The Story: [from GoodReads]
To be irrevocably in love with a vampire is both fantasy and nightmare woven into a dangerously heightened reality for Bella Swan. Pulled in one direction by her intense passion for Edward Cullen, and in another by her profound connection to werewolf Jacob Black, she has endured a tumultuous year of temptation, loss, and strife to reach the ultimate turning point. Her imminent choice to either join the dark but seductive world of immortals or to pursue a fully human life has become the thread from which the fates of two tribes hangs. Now that Bella has made her decision, a startling chain of unprecedented events is about to unfold with potentially devastating and unfathomable, consequences.
My Take: At last! I’ve come to my final review in the Twilight saga, which, to be frank, has puzzled me in its level of popularity. Granted, these books are fluffy, light, and (dare I say?) fun reads at times. But ultimately I have always failed to see these books’ appeal as each of the novels has a loose plot (if any true plot at all) and a rather dull cast of leading characters.
[Before I go further, I want to state that there may be spoilers revealed here. So please continue reading with that in mind though I will do my best not to reveal anything too major.]
I can’t believe I’m saying this (so sit down if you’re not already) but I liked Bella a little more in this book because she actually becomes interesting. The novel opens with Bella and Edward’s wedding and honeymoon, both of which are romantic and respectful, not sappy or bawdy. However, after Bella experiences an unexpected (and rather quick) pregnancy, Edward has no choice but to turn her into a vampire. Of course, this means Bella is now gifted with enhanced/new abilities, which mercifully redeem her clumsiness.
Another point in her favor is that Bella becomes a protective mom and will do anything to keep her daughter, Renesmee, safe. This is a far cry from the childish, immature, compulsive Bella of the past as she is forced to grow up and think of others instead of herself. That doesn’t mean Bella is without faults as her adjustment to the vampire lifestyle is surprisingly struggle-free as she can master her newly-found “powers” with ease, which pushed my suspension of disbelief. (Maybe James’ bite in Twilight somehow made her able to adapt quickly? I don’t know but that’s my theory and I’m stickin’ to it.) But at least Bella was less annoying to me in this book, which was a good thing.
Speaking of changes, the narrative is also different as it’s split into two voices, Bella’s and Jacob’s, rather than have the story told solely from Bella’s point of view. That being said, while the change in voice was nice and Bella and Jacob had a distinctive sound to their respective voices, it seemed like an odd decision since no other such POV switches occur throughout the entire series. Personally, I didn’t feel it was necessary as most of Jacob’s portions were spent delving into angst and skulking, so I found myself skimming those.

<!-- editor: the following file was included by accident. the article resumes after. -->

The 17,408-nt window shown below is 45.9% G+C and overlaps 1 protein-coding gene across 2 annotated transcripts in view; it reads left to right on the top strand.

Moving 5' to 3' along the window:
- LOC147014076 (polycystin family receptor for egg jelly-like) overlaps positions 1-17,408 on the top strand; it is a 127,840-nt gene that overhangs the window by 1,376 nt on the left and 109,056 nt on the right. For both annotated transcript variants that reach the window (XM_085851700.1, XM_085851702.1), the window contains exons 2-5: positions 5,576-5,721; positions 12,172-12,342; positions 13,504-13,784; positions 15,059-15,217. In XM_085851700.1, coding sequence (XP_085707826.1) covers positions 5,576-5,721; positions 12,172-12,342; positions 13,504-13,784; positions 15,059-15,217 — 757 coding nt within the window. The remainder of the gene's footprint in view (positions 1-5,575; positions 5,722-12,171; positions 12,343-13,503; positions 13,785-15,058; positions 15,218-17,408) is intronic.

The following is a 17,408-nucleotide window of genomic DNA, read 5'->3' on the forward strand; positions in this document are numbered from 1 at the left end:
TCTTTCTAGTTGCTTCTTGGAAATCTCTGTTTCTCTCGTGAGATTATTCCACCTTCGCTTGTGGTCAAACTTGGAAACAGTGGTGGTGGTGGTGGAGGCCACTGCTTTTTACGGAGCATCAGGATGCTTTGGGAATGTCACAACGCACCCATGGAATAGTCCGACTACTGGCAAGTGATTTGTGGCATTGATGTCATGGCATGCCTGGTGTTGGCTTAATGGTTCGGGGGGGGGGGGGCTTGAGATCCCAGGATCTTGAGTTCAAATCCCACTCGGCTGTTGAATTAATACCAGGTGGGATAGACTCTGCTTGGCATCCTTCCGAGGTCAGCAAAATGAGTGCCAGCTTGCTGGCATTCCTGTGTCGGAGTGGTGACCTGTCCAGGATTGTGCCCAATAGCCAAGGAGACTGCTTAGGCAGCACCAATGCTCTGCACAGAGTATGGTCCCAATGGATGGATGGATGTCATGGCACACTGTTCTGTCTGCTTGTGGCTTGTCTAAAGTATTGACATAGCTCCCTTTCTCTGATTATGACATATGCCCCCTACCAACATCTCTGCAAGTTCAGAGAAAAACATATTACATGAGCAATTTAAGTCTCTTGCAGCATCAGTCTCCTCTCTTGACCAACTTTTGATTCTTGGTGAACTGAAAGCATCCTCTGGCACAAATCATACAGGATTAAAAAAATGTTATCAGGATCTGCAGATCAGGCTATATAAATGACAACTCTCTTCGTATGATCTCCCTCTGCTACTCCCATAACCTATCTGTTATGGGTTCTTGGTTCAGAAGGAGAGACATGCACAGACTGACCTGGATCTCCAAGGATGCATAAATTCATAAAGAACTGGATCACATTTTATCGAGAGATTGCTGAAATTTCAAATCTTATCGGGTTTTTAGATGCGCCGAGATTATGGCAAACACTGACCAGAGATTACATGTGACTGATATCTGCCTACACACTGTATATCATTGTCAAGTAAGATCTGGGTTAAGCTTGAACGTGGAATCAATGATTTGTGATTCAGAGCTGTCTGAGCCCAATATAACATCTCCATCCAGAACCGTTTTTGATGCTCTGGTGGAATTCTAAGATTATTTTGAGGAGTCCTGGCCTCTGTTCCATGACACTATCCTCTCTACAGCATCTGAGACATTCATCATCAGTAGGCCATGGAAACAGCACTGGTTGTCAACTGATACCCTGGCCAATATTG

Not to mention the whole imprinting scene where Jacob marks Renesmee to be his future sweetheart…while she is still a baby. I can get behind the whole mystical attraction thing, but being drawn to and, essentially, betrothing yourself – an older teen/young adult – to a baby?
My mental jury is still out on that one, so I’ll move on.
In terms of pacing, Breaking Dawn is a s-l-o-w book. I understand why it’s plotted the way that it is, moving from Bella’s wedding, to motherhood, to the events leading up to the ending, but almost 50% of the book is concentrated on Bella giving birth and adjusting to her lifestyle as both a vampire and a mom. These portions were interesting but far from riveting, hence this book could have been reduced to half its size.
The central point of conflict here (now that the love triangle drama is done with – thank goodness!) concerns Renesmee, who is half-Human and half-vampire (as she was conceived before Bella was changed). To be honest, I can’t see what the big hoopla was about. Granted, she is an anomaly but was she really worth the Volturi nearly starting a war over? Much like Victoria’s response to exact revenge upon Bella in Eclipse was a bit over-the-top, so is the build up here.
And, boy, does it fizzle out, which brings me to my biggest criticism of Breaking Dawn: it is simply too safe.
This problem occurs in some form in all four books with Breaking Dawn being the worst offender. Unlike the Harry Potter series or The Hunger Games trilogy, both of which unabashedly place lead characters in dangerous, even deadly, situations and kill off major characters, the Twilight series does neither. Threats are resolved without any real sense of danger and all of the main characters make it out unscathed.
The last 30% or so of the novel builds up to what’s sure to be an epic battle among Bella’s newly adopted family, Jacob’s tribe, and the Volturi. The Cullens even go out of their way to summon help from various vampire covens around the globe. All in all, this promises to be one heck of a skirmish.
Call me weird for using this example, but it was kind of like the 1990 Teenage Mutant Ninja Turtles movie where the film leads up to this “big” showdown between the Ninja Turtles and the evil Shredder ultimately comes down to Shredder facing off against the Turtles’ adoptive father/sensei Splinter. The stage is set for an epic battle between two martial arts masters…only for Shredder to take a rooftop tumble and end up in a dumpster.
In the same way, Breaking Dawn leads you on, thinking this huge, Lord of the Rings-sized battle is shaping up, only to conclude with dry exposition about how there is proof there is/was another child similar to Renesmee. That’s good enough for the Volturi, so they trek back to Italy. All’s well that ends well, right?